If they saw an 8-year-old playing Für Elise, they might be quite surprised to learn how long that normally takes to learn and how many hours that 8-year-old had probably practiced to get to that level.
I delve into goal setting and expectations a bit more in A Practical Guide to Teaching Adult Piano Students, if you’d like further insights in this area.
Part 3: Remove the Mystique
If you don’t know what this “mystique” I’m talking about is, then ask a friend who has no music training at all what they see when they look at sheet music. Or what they think when they watch a pianist.
People who didn’t study music kind of think it’s….well, a bit magic.
So we need to take some of this mystique away at the very first lesson with an adult piano student. We need to show them that they were right to think they could learn to do this. There’s no magic or witchcraft at work here.
This is why I believe you should give your new adult piano students a full tour of the grand staff. Explain the relationship between the keys and the lines and spaces as clearly and succinctly as you can.
I wouldn’t be afraid of over-explaining either. Even if something seems a bit obvious, say it. Otherwise, you risk them not knowing – and not asking because of the aforementioned nervousness and mystique factors.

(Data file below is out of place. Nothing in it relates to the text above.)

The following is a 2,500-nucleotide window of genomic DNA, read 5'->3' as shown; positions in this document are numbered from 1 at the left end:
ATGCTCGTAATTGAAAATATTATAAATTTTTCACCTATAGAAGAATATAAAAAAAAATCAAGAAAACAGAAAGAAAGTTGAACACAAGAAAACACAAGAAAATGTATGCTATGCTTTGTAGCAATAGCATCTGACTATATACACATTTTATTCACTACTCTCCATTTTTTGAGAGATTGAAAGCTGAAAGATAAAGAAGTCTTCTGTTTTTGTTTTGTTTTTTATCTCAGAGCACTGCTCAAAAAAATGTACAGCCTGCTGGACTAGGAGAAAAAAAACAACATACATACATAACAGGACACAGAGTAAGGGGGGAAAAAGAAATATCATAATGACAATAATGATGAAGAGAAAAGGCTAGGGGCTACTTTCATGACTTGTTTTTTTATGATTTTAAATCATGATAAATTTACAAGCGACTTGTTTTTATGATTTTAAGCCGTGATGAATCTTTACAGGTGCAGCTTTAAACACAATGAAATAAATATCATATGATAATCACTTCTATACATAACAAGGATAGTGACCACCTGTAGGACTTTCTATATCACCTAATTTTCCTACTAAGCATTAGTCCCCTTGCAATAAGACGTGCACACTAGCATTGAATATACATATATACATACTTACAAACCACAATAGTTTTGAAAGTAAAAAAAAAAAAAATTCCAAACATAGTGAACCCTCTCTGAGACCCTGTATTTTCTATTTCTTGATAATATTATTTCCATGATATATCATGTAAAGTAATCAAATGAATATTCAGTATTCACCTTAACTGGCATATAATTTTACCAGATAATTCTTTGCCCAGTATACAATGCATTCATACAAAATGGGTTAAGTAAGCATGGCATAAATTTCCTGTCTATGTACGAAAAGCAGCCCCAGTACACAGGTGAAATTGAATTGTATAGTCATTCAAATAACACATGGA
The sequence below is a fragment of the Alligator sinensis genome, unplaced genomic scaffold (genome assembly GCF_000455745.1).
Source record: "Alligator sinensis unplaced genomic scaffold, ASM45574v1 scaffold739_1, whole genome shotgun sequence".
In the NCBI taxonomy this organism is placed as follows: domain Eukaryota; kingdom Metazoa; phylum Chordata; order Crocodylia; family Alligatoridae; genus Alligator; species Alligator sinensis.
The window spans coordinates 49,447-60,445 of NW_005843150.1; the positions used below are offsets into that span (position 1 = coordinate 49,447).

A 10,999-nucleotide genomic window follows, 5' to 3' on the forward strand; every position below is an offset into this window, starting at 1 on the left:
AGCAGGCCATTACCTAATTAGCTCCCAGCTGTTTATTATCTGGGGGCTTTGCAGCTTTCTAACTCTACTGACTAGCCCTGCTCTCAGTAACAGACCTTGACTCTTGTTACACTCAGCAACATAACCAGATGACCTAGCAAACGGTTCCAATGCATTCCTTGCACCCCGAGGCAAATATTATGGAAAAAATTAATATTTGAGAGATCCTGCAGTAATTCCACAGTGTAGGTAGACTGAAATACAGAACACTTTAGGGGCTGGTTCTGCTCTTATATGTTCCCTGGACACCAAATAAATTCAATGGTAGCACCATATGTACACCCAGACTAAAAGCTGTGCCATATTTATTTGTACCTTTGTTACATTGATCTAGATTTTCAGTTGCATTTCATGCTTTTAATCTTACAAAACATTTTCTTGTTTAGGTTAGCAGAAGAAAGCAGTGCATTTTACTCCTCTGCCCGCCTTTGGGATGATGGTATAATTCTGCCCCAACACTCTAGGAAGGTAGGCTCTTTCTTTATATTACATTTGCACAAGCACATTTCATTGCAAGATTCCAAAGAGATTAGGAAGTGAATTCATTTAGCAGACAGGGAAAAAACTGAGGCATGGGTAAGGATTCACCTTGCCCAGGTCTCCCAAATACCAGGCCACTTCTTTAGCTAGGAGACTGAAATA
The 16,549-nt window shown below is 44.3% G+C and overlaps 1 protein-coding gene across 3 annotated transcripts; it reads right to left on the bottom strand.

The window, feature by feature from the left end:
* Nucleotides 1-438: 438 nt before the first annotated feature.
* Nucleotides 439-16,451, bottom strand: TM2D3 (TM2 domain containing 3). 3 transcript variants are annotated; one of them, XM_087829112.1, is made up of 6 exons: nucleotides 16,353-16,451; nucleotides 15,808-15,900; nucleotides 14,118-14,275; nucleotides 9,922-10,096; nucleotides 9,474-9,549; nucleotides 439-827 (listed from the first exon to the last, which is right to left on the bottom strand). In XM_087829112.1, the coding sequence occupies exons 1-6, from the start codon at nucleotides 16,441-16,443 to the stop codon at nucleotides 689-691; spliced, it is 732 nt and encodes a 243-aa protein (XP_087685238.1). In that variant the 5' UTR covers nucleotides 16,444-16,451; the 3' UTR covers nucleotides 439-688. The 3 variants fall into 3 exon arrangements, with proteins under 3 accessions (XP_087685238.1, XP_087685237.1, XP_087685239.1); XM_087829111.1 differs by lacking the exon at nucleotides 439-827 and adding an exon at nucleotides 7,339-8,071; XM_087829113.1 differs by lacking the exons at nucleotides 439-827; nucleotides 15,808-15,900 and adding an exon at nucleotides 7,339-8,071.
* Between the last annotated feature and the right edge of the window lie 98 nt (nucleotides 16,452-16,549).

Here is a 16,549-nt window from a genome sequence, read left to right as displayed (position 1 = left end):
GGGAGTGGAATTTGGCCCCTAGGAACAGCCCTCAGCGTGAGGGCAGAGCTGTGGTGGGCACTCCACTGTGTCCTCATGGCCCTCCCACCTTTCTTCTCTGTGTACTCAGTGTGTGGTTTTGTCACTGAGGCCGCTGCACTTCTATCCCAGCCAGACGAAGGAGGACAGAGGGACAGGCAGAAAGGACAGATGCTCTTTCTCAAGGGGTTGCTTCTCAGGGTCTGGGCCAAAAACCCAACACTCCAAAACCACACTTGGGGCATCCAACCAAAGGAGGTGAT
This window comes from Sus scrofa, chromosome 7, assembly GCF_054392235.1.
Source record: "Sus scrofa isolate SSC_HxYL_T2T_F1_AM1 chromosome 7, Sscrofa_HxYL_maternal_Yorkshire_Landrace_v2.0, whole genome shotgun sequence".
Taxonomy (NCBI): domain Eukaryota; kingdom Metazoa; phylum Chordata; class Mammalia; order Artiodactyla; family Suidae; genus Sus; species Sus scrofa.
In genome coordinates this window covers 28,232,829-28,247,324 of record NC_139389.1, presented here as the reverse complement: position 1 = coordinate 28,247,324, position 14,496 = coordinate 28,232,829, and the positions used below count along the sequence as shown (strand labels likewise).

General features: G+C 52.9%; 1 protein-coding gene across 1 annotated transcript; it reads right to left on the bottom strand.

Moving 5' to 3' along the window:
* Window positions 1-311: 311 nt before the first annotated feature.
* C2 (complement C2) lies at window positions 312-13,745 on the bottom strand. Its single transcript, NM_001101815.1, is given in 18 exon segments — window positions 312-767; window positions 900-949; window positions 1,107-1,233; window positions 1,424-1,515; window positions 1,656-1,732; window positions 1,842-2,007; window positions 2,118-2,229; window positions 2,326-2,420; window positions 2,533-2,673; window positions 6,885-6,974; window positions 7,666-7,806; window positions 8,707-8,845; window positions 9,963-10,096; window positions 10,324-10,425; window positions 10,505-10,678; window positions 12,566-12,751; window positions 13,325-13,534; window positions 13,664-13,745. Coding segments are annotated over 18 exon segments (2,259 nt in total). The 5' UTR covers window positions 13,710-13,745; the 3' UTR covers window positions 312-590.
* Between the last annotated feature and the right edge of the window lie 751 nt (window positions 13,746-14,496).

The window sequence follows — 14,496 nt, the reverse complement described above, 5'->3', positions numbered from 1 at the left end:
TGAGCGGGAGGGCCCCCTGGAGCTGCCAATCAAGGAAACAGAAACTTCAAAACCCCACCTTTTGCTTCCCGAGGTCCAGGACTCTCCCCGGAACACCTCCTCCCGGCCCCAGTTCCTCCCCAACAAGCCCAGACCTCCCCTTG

Once you’ve given them this tour, get them reading on the staff right away. Get them to put this to work so they can see straight away that this music notation stuff is decipherable by average folk.
Part 4: Something Cool
Finally, make sure you teach all new adult piano students something cool they can play immediately. The staff reading likely won’t meet this requirement, so I recommend teaching your student something by rote.
This really could be anything, as long as it:
- Is playable by a beginner
- Sounds great straight away
- Has a full rich sound and isn’t “childish”
The last rule is the only tricky one. While ‘I Love Coffee’ does sound great and is playable, it is just a tiny bit kiddy for the “something cool” part of the first lesson. (Definitely worth teaching to them later, though.)
My go-to “something cool” in the first lesson plan for an adult piano student is the chords for the verse of ‘Let it Be’. This is a simple four chord pattern, it’s very accessible and everyone knows it.
The other thing about teaching this particular chord pattern is that it’s quite easy to add little snazzy bits if they pick it up quickly. But it also sounds awesome with just a single note in the bass and an open fifth in the right hand if they need to keep it simple.
These visual chord pattern grids are a handy resource to use when teaching chords to adult piano students. Enter your email below to get yours free.
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Do you teach adult piano students?
What challenges have you found with these students? What do you find are the biggest differences between adult students and kids?